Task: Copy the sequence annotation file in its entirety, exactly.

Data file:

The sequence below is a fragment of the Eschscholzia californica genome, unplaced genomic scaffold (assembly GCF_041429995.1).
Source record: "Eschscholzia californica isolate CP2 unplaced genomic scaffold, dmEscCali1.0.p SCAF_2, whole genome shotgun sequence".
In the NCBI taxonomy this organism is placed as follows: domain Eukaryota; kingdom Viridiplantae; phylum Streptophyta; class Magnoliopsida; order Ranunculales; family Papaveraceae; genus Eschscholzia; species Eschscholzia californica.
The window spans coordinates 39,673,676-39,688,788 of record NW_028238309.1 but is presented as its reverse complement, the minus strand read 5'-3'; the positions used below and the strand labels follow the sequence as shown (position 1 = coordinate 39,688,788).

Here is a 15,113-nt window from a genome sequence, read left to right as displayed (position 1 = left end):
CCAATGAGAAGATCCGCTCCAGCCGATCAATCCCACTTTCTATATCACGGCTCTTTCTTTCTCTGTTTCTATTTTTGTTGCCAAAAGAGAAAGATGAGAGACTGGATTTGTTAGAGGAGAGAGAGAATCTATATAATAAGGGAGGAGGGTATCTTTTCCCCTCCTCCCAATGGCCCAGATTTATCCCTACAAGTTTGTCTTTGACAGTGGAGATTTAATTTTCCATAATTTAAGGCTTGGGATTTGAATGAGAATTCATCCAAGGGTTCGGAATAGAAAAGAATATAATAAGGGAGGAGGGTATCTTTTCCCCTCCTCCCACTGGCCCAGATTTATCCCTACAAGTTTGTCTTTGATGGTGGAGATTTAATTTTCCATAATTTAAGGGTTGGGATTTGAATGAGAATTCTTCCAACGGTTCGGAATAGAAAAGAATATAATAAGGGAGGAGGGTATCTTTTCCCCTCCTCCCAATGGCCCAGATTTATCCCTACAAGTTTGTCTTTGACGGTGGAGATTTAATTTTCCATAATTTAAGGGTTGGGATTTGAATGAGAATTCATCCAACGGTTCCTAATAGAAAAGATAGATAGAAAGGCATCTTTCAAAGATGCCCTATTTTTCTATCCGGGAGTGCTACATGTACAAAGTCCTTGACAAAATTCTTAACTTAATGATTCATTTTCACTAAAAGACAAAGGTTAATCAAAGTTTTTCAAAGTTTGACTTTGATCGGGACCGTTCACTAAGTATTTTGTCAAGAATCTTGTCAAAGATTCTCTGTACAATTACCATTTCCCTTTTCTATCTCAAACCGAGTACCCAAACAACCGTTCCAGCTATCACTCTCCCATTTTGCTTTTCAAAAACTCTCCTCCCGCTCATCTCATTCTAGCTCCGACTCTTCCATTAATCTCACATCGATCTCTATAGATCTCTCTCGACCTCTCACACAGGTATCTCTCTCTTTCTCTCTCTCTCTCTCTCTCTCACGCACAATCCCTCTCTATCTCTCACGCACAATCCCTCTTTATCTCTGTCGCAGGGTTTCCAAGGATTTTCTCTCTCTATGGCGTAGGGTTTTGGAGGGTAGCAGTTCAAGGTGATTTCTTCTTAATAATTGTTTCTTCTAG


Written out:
The sequence below is a fragment of the Eschscholzia californica genome, unplaced genomic scaffold (assembly GCF_041429995.1).
Source record: "Eschscholzia californica isolate CP2 unplaced genomic scaffold, dmEscCali1.0.p SCAF_2, whole genome shotgun sequence".
In the NCBI taxonomy this organism is placed as follows: domain Eukaryota; kingdom Viridiplantae; phylum Streptophyta; class Magnoliopsida; order Ranunculales; family Papaveraceae; genus Eschscholzia; species Eschscholzia californica.
The window spans coordinates 39,673,676-39,688,788 of record NW_028238309.1 but is presented as its reverse complement, the minus strand read 5'-3'; the positions used below and the strand labels follow the sequence as shown (position 1 = coordinate 39,688,788).

Here is a 15,113-nt window from a genome sequence, read left to right as displayed (position 1 = left end):
CCAATGAGAAGATCCGCTCCAGCCGATCAATCCCACTTTCTATATCACGGCTCTTTCTTTCTCTGTTTCTATTTTTGTTGCCAAAAGAGAAAGATGAGAGACTGGATTTGTTAGAGGAGAGAGAGAATCTATATAATAAGGGAGGAGGGTATCTTTTCCCCTCCTCCCAATGGCCCAGATTTATCCCTACAAGTTTGTCTTTGACAGTGGAGATTTAATTTTCCATAATTTAAGGCTTGGGATTTGAATGAGAATTCATCCAAGGGTTCGGAATAGAAAAGAATATAATAAGGGAGGAGGGTATCTTTTCCCCTCCTCCCACTGGCCCAGATTTATCCCTACAAGTTTGTCTTTGATGGTGGAGATTTAATTTTCCATAATTTAAGGGTTGGGATTTGAATGAGAATTCTTCCAACGGTTCGGAATAGAAAAGAATATAATAAGGGAGGAGGGTATCTTTTCCCCTCCTCCCAATGGCCCAGATTTATCCCTACAAGTTTGTCTTTGACGGTGGAGATTTAATTTTCCATAATTTAAGGGTTGGGATTTGAATGAGAATTCATCCAACGGTTCCTAATAGAAAAGATAGATAGAAAGGCATCTTTCAAAGATGCCCTATTTTTCTATCCGGGAGTGCTACATGTACAAAGTCCTTGACAAAATTCTTAACTTAATGATTCATTTTCACTAAAAGACAAAGGTTAATCAAAGTTTTTCAAAGTTTGACTTTGATCGGGACCGTTCACTAAGTATTTTGTCAAGAATCTTGTCAAAGATTCTCTGTACAATTACCATTTCCCTTTTCTATCTCAAACCGAGTACCCAAACAACCGTTCCAGCTATCACTCTCCCATTTTGCTTTTCAAAAACTCTCCTCCCGCTCATCTCATTCTAGCTCCGACTCTTCCATTAATCTCACATCGATCTCTATAGATCTCTCTCGACCTCTCACACAGGTATCTCTCTCTTTCTCTCTCTCTCTCTCTCTCTCACGCACAATCCCTCTCTATCTCTCACGCACAATCCCTCTTTATCTCTGTCGCAGGGTTTCCAAGGATTTTCTCTCTCTATGGCGTAGGGTTTTGGAGGGTAGCAGTTCAAGGTGATTTCTTCTTAATAATTGTTTCTTCTAG